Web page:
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| Holocene epoch|
It has been pointed to as an intrusive hybrid culture deriving ultimately from the steppe, and within the context of the Kurgan hypothesis as put forth by Marija Gimbutas and her followers, it is therefore a presumptively Indo-European-speaking culture.
Their remains are entirely from inhumations, of which about 200 are known. These were in barrows, which could include multiple later insertions. The primary grave could be in a stone cist, with hybrid grave offerings; typical corded ware pottery is found with examples from the more easterly and southerly Baden culture as well as the Bodrogkersztúr culture. The body is alleged to have been in a typically "Yamna" position, that is, flexed on their right side. These gravesites often display reuse by later cultures, including the Globular Amphora culture and the Unetice culture, but the placement of the hands over the mouth in an eating gesture is alien to authentic kurgan sites.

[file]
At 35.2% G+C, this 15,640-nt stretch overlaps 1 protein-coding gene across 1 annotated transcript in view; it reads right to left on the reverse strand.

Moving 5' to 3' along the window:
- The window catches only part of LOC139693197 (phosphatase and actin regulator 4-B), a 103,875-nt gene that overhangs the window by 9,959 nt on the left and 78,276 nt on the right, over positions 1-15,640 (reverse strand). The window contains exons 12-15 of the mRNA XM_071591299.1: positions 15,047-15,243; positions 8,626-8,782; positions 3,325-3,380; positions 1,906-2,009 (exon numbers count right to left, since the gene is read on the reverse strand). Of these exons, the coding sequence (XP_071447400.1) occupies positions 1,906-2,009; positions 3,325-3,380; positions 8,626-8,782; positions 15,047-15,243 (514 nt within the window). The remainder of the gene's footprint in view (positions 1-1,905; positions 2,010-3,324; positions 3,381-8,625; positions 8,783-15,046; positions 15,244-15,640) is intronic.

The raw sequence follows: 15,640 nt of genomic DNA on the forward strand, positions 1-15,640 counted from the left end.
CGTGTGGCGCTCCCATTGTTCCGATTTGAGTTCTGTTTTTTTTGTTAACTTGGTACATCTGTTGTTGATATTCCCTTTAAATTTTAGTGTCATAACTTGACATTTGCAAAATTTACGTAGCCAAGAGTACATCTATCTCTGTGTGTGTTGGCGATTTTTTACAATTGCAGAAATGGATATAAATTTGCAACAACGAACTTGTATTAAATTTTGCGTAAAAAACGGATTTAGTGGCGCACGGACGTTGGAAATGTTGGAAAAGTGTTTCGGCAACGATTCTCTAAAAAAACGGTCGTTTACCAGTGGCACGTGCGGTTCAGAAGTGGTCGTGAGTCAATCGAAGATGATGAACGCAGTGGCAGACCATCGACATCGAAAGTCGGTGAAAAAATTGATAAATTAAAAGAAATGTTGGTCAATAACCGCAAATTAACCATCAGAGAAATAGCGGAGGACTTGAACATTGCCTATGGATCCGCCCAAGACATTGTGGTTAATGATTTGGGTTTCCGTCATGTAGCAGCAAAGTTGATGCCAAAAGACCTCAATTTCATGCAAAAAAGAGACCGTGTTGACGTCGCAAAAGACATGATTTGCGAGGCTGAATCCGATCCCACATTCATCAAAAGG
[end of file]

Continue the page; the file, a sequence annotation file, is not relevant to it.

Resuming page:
Further against the identification with the Kurgan culture, is the fact that typical steppe kurgans are not in evidence, and that comparative anatomy suggests the deceased came from a locally derived population, and not from the east. They also do not display the extreme use of ochre found in eastern burials.
Mallory prefers to see this as locally derived.
- J. P. Mallory, "Baalberge group", Encyclopedia of Indo-European Culture, Fitzroy Dearborn, 1997.de:Baalberger Kultur